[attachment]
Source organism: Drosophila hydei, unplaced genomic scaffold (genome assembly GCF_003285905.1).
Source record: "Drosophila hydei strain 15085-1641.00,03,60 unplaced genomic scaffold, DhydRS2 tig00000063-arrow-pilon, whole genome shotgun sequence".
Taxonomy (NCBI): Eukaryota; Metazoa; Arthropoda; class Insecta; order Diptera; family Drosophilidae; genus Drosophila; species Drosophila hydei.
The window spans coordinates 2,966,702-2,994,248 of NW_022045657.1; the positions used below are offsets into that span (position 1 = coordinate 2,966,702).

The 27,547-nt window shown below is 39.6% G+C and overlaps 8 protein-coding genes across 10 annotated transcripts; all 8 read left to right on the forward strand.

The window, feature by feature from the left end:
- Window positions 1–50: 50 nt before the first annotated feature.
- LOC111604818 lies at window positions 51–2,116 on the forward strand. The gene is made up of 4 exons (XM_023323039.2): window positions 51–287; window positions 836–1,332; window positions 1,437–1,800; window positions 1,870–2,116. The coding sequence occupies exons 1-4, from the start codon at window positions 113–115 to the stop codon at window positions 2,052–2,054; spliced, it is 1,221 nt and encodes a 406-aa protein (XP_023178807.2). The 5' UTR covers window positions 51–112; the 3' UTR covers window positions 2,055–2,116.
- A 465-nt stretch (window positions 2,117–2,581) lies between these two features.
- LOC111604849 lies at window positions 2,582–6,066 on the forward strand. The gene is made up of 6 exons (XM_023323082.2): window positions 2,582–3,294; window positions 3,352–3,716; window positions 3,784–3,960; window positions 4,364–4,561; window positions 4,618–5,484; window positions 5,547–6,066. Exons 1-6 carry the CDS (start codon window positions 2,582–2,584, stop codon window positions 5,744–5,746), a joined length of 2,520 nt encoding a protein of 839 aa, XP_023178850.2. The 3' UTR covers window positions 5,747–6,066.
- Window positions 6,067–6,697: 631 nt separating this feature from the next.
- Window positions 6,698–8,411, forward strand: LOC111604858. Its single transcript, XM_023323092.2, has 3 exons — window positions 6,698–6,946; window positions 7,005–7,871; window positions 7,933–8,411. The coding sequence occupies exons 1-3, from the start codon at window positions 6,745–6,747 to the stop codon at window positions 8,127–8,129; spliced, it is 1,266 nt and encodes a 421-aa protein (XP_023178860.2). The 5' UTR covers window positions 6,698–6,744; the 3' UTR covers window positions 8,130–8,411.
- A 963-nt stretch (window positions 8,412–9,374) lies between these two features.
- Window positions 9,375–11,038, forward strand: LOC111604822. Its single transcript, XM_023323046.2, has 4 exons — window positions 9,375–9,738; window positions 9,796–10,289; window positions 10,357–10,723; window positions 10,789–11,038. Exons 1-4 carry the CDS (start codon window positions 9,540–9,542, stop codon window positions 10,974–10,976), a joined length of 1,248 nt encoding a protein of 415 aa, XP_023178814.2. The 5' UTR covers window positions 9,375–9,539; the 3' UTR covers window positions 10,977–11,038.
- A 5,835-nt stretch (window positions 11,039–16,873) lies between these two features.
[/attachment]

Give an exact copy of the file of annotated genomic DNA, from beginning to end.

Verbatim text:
Source organism: Drosophila hydei, unplaced genomic scaffold (genome assembly GCF_003285905.1).
Source record: "Drosophila hydei strain 15085-1641.00,03,60 unplaced genomic scaffold, DhydRS2 tig00000063-arrow-pilon, whole genome shotgun sequence".
Taxonomy (NCBI): Eukaryota; Metazoa; Arthropoda; class Insecta; order Diptera; family Drosophilidae; genus Drosophila; species Drosophila hydei.
The window spans coordinates 2,966,702-2,994,248 of NW_022045657.1; the positions used below are offsets into that span (position 1 = coordinate 2,966,702).

The 27,547-nt window shown below is 39.6% G+C and overlaps 8 protein-coding genes across 10 annotated transcripts; all 8 read left to right on the forward strand.

The window, feature by feature from the left end:
- Window positions 1–50: 50 nt before the first annotated feature.
- LOC111604818 lies at window positions 51–2,116 on the forward strand. The gene is made up of 4 exons (XM_023323039.2): window positions 51–287; window positions 836–1,332; window positions 1,437–1,800; window positions 1,870–2,116. The coding sequence occupies exons 1-4, from the start codon at window positions 113–115 to the stop codon at window positions 2,052–2,054; spliced, it is 1,221 nt and encodes a 406-aa protein (XP_023178807.2). The 5' UTR covers window positions 51–112; the 3' UTR covers window positions 2,055–2,116.
- A 465-nt stretch (window positions 2,117–2,581) lies between these two features.
- LOC111604849 lies at window positions 2,582–6,066 on the forward strand. The gene is made up of 6 exons (XM_023323082.2): window positions 2,582–3,294; window positions 3,352–3,716; window positions 3,784–3,960; window positions 4,364–4,561; window positions 4,618–5,484; window positions 5,547–6,066. Exons 1-6 carry the CDS (start codon window positions 2,582–2,584, stop codon window positions 5,744–5,746), a joined length of 2,520 nt encoding a protein of 839 aa, XP_023178850.2. The 3' UTR covers window positions 5,747–6,066.
- Window positions 6,067–6,697: 631 nt separating this feature from the next.
- Window positions 6,698–8,411, forward strand: LOC111604858. Its single transcript, XM_023323092.2, has 3 exons — window positions 6,698–6,946; window positions 7,005–7,871; window positions 7,933–8,411. The coding sequence occupies exons 1-3, from the start codon at window positions 6,745–6,747 to the stop codon at window positions 8,127–8,129; spliced, it is 1,266 nt and encodes a 421-aa protein (XP_023178860.2). The 5' UTR covers window positions 6,698–6,744; the 3' UTR covers window positions 8,130–8,411.
- A 963-nt stretch (window positions 8,412–9,374) lies between these two features.
- Window positions 9,375–11,038, forward strand: LOC111604822. Its single transcript, XM_023323046.2, has 4 exons — window positions 9,375–9,738; window positions 9,796–10,289; window positions 10,357–10,723; window positions 10,789–11,038. Exons 1-4 carry the CDS (start codon window positions 9,540–9,542, stop codon window positions 10,974–10,976), a joined length of 1,248 nt encoding a protein of 415 aa, XP_023178814.2. The 5' UTR covers window positions 9,375–9,539; the 3' UTR covers window positions 10,977–11,038.
- A 5,835-nt stretch (window positions 11,039–16,873) lies between these two features.